Music to Your Ears: The Beauty of Art, Innovation During a Pandemic

In the fourth installment of a five-part series, Capital One shines a spotlight on nonprofit innovation in 2020.

For centuries, music and the arts have provided entertainment and reprieve for audiences around the world. Research even points back to the healing powers of music used to calm anxiety, relieve pain and improve cognitive functions. In North Texas, patrons of the arts used to gather in hundreds to hear the astounding notes of brilliant musicians, but COVID-19 caused many organizations to reimagine the traditional concert and find new ways to bring performances back to the people. Arts organizations have utilized every ounce of creative chops to pivot during a time when its performers and audiences needed it most. In doing so, they have enhanced access and opportunity for a more diverse audience to benefit from the programs, especially the young up-and-comers of our community.

Capital One had the opportunity to speak with a few local leaders about how music and the arts have become more important than ever with technology playing a starring role. Amidst this time of uncertainty, one thing is clear—innovation shines through as the music plays on.

Meet the Experts

Jacques Marquis [Image: Courtesy The Cliburn]

President and CEO
The Cliburn

The Cliburn advances classical piano music throughout the world. Its international competitions, education programs and concert series embody an enduring commitment to artistic excellence and the discovery of new artists. The quadrennial Van Cliburn International Piano Competition, which is scheduled for June 2–18, 2022, remains the most visible expression of that mission.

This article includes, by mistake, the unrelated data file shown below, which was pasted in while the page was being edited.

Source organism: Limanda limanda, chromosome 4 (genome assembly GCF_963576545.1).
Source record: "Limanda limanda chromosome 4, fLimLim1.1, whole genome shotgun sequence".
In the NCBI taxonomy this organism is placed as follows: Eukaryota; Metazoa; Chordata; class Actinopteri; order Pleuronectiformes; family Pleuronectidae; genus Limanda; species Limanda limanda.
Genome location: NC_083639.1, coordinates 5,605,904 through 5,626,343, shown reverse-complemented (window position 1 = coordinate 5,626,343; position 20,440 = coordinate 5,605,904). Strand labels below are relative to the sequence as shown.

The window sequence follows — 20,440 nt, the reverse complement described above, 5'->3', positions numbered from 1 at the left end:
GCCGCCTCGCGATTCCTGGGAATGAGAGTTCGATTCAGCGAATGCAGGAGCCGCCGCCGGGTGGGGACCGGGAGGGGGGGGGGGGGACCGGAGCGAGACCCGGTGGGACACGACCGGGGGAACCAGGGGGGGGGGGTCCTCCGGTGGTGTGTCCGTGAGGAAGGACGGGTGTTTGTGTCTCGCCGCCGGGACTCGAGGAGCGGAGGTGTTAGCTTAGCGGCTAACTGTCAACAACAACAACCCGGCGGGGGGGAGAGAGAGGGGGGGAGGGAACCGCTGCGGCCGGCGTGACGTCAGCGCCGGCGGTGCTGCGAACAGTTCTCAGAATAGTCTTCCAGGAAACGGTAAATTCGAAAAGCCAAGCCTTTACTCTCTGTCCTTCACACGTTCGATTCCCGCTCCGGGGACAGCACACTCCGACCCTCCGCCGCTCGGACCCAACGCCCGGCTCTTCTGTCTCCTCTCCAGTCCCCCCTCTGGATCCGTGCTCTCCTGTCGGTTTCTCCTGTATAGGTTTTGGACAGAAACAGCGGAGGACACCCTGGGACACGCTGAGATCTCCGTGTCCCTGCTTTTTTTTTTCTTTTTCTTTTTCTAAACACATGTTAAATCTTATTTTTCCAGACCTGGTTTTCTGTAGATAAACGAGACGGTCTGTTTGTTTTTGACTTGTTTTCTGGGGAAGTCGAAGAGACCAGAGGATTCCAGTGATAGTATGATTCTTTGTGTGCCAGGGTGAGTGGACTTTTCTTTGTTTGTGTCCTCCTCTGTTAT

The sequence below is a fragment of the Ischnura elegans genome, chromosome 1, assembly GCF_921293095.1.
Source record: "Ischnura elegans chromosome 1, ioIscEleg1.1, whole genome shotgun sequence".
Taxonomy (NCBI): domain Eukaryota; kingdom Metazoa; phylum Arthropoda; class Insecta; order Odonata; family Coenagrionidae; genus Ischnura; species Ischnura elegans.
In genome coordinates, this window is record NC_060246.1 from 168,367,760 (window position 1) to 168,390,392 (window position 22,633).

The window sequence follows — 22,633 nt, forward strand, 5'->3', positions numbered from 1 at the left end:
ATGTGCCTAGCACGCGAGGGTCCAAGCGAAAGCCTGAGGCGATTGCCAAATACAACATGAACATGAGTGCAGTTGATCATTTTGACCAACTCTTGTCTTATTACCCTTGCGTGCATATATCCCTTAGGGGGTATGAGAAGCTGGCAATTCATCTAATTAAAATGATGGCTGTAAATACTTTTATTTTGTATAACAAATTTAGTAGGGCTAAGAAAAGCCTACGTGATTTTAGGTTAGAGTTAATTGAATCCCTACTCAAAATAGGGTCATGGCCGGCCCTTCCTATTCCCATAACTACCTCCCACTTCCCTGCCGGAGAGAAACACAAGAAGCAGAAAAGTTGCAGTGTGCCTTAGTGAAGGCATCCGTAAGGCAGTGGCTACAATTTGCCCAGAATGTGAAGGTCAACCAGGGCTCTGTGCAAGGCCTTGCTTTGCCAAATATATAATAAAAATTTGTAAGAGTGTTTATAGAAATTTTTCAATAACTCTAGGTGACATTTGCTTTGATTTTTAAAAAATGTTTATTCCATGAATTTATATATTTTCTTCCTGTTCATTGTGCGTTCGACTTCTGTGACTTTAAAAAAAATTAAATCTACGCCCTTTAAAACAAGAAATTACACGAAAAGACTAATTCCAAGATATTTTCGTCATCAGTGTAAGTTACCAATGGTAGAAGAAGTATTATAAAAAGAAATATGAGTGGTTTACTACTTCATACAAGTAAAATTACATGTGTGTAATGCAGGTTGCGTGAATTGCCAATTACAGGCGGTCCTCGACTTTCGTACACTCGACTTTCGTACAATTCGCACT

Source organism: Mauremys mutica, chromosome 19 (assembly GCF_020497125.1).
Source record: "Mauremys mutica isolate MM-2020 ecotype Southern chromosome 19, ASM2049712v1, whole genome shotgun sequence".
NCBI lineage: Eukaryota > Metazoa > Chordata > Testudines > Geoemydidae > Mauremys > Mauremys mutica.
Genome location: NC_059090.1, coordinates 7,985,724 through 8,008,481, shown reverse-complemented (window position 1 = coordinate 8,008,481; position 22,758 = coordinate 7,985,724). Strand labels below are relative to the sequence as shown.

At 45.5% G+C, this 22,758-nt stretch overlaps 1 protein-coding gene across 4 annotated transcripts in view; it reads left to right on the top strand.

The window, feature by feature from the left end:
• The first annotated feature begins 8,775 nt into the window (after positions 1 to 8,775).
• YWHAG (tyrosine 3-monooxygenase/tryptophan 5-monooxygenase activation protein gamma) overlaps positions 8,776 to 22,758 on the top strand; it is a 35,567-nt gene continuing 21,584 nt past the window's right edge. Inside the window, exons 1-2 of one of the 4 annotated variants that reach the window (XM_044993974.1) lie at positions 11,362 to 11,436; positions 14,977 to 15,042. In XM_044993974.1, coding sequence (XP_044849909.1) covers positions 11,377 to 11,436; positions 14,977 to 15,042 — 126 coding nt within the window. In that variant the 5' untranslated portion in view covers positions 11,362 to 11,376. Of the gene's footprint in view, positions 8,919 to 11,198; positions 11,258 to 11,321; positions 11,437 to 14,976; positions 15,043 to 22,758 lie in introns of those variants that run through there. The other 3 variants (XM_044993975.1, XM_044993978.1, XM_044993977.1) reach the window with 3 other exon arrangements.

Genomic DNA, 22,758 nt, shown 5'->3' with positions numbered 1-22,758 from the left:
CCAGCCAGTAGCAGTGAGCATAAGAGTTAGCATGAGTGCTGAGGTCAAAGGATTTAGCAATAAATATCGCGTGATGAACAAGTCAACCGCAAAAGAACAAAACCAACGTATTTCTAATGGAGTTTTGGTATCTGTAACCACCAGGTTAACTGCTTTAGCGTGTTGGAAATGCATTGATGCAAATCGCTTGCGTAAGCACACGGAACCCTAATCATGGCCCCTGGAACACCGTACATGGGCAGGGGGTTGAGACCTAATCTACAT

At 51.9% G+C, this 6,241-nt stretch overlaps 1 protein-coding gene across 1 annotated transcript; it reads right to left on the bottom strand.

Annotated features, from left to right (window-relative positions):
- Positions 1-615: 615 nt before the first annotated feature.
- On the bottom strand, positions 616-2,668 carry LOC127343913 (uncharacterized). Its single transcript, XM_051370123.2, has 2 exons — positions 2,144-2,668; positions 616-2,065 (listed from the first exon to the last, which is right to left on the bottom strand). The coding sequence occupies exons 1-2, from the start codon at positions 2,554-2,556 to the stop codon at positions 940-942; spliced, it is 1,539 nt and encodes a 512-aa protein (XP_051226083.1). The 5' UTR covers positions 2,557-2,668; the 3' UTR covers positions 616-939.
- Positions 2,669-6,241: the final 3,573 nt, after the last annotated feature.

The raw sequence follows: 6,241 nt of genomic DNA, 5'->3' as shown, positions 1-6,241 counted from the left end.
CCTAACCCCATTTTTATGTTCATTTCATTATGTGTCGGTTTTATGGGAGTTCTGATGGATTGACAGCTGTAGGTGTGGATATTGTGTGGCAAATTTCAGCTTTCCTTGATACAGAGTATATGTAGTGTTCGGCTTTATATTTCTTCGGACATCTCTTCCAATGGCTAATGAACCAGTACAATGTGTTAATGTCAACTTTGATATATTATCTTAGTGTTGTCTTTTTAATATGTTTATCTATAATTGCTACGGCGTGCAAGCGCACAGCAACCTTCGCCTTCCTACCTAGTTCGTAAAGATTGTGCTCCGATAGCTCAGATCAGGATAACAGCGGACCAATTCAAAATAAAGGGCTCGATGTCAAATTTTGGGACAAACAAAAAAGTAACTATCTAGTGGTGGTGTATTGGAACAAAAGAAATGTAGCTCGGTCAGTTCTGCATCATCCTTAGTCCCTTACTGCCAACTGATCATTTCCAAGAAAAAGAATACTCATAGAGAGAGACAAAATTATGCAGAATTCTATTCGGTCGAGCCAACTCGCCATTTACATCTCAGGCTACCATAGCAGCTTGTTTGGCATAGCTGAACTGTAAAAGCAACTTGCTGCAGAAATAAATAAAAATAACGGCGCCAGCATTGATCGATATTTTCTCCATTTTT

Kim Noltemy [Image: Courtesy Dallas Symphony Orchestra]

Ross Perot President & CEO
Dallas Symphony Orchestra (DSO)

DSO’s mission is to inspire and change lives through musical excellence and performance. DSO is the largest performing arts organization in the Southwest United States, committed to inspiring the broadest possible audience with distinctive classical programs, inventive pops concerts and innovative multimedia presentations.


Emily Guthrie [Image: Courtesy Fine Arts Chamber Players]

Executive Director
Fine Arts Chamber Players (FACP)

FACP was founded in 1981 by Rogene Russell and Charles Price, in collaboration with the Dallas Museum of Fine Arts at Fair Park. The organization enhances the quality of life for North Texas residents, especially families and children, through free classical music concerts and educational activities.